Primary Curriculum Review published

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Sir Jim Rose has published the findings of the most fundamental review of the primary curriculum in a decade, and a series of recommendations to modernise it for 21st century pupils.

Ed Balls had asked Sir Jim to propose a curriculum which would inspire life-long learning while reducing prescription and giving teachers greater flexibility.

He was asked to look particularly at how primary schools could develop children’s personal skills to help them achieve academically as well as how to smooth pupils’ path between early years and primary, and into secondary school.

For the first time ever the proposed curriculum will set out what children should learn in three phases – taking them seamlessly from the Early Years Foundation Stage to Key Stage 1, and from primary to secondary education. The three phases show explicitly how the curriculum broadens and deepens to reflect children’s different but developing abilities between the ages of five and 11.

Sir Jim recommends that summer-born children should start primary school in the September after their fourth birthday rather than wait until January - however this would be subject to discussions with parents, taking into account their views of a child’s maturity and readiness to enter reception class. In some cases children might start school part-time.

To give parents choice and flexibility, the Government is today committing, from 2011, to funding both the cost of all children starting school in the September after their fourth birthday, and the full-time costs (up to 25hrs per week) of those children whose parents would prefer them to be in private or voluntary early years provision.

Sir Jim’s recommendations also include:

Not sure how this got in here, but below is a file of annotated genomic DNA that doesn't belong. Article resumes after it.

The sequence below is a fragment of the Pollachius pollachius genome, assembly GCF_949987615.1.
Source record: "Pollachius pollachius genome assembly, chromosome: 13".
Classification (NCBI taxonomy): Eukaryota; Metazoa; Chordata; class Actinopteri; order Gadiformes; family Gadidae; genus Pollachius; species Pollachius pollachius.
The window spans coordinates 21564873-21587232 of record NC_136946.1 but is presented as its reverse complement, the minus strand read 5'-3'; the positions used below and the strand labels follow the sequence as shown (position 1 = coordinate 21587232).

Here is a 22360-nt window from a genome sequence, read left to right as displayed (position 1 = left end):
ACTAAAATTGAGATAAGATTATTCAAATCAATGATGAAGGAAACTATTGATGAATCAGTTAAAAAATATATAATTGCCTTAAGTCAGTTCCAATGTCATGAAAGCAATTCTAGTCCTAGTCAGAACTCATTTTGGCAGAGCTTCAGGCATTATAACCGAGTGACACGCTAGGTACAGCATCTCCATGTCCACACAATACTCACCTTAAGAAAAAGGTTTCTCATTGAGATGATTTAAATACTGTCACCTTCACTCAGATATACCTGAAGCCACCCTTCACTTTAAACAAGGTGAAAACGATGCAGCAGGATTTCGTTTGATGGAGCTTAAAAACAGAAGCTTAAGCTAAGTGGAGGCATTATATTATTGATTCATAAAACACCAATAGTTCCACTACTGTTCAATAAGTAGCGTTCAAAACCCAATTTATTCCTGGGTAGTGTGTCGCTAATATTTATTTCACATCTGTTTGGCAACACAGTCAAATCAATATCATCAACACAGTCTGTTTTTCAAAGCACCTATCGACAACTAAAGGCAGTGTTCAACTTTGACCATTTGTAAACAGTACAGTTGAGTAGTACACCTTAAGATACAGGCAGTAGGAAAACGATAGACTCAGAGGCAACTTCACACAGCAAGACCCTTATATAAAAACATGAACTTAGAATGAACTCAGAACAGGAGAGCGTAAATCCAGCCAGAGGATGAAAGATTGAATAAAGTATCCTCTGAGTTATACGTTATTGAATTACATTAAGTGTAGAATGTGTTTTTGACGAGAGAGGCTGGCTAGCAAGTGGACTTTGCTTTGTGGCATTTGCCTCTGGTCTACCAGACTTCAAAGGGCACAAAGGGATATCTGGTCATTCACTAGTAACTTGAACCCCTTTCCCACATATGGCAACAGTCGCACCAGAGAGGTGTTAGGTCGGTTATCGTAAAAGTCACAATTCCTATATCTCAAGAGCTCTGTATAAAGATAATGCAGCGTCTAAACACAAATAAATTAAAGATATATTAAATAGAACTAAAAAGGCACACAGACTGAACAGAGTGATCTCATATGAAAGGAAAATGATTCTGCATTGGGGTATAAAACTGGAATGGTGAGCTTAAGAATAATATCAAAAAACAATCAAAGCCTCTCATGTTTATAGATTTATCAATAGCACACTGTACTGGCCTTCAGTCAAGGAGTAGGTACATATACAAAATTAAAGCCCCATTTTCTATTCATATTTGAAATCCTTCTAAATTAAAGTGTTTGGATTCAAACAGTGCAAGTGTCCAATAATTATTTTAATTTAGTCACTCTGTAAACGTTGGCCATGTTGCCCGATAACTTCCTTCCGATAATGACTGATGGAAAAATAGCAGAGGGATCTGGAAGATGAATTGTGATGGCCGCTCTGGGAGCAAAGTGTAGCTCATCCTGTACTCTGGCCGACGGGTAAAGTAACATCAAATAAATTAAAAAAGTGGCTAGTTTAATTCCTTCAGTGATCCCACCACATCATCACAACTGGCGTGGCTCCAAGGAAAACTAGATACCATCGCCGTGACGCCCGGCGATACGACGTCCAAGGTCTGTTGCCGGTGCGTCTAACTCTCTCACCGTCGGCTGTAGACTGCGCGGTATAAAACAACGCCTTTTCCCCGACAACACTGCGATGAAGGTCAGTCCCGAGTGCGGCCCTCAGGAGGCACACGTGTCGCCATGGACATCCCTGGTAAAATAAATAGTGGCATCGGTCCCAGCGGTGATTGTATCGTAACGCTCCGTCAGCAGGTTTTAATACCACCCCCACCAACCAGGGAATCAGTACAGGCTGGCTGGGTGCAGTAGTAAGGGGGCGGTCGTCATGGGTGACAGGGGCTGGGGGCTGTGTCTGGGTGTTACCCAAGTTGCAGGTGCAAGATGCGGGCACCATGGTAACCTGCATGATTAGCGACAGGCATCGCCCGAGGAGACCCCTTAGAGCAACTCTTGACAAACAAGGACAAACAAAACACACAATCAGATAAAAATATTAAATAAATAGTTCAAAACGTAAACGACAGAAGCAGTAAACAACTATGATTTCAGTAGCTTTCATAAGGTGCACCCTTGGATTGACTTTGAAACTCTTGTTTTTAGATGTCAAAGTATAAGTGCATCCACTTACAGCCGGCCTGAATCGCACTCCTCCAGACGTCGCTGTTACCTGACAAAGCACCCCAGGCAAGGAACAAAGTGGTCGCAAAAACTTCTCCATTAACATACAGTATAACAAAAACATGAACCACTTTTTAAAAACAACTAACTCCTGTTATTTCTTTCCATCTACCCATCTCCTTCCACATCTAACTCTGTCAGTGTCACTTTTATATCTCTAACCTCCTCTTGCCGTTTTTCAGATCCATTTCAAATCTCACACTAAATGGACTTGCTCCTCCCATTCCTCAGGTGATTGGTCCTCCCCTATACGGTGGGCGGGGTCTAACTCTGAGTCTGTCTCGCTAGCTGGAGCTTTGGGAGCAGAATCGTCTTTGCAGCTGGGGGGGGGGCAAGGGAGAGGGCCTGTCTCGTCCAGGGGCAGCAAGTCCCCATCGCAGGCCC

• literacy, numeracy, ICT and personal development should form the new core of the primary curriculum;
  • that the primary curriculum be organised into six new areas of learning, so children can benefit from high quality subject teaching and cross curricular studies;
  • schools should teach one or two foreign languages, being free to choose which, but focusing on those taught at Key Stage 3;
  • that teachers receive additional support to help them teach ICT;
  • a new focus on spoken communication, making particular use of the performing and visual arts, especially role play and drama;
  • that year six and seven pupils undertake extended study projects to help smooth their transition into secondary school;
  • that parents be given a guide to the curriculum, so they can better understand what their children are learning at school;
  • teachers to have new advice about how to stimulate play based learning, which would be passed on to parents
  • the introduction of an extra training day for primary schools in 2010 so they can understand and start planning for the new primary curriculum;
  • smoothing the transition from early years to primary by extending and building upon active, play-based learning, particularly for ‘summer-born’ children and those still working towards the early learning goals; and
  • that the two Early Learning goals from the Early Years Foundation Stage he was asked to review be retained. However, he has suggested that the DCSF should offer additional guidance for early years teachers on how to support young children’s emerging writing skills, including examples of how these two goals are being achieved by many children.

Speaking as Sir Jim Rose’s final review was published, Schools Secretary Ed Balls said: “Parents who currently can’t start their four-year-olds until January or April because of a local decision should have the option to start them in September.”

He added: “For those parents who, because of their particular circumstances don’t feel that's right, we intend to have the option available of full- or part-time nursery places for one or two terms. This is maximum choice for parents depending on what's best for their child.”

Sir Jim, a former Ofsted chief, first outlined his recommendations in his interim report in December.

Sir Jim’s final report calls for Information and Communication Technology (ICT) to be made a core skill of the new curriculum, alongside literacy and numeracy.

He insisted this would not mean other subjects such as science - traditionally seen as a core subject - would become less important.

He said: “We are looking to literacy, numeracy and ICT as key skills running through the whole curriculum.

“In no way does that suggest we are stepping back from recognising the importance of science and technology.”

Sir Jim called for ICT to be used in all subjects, and for teachers to be given extra training to help them stay one step ahead of 'computer savvy' pupils.

It means that pupils could use Google Earth in geography lessons, or teachers could use video conferencing to connect with pupils in other countries during foreign language lessons.

30/04/09

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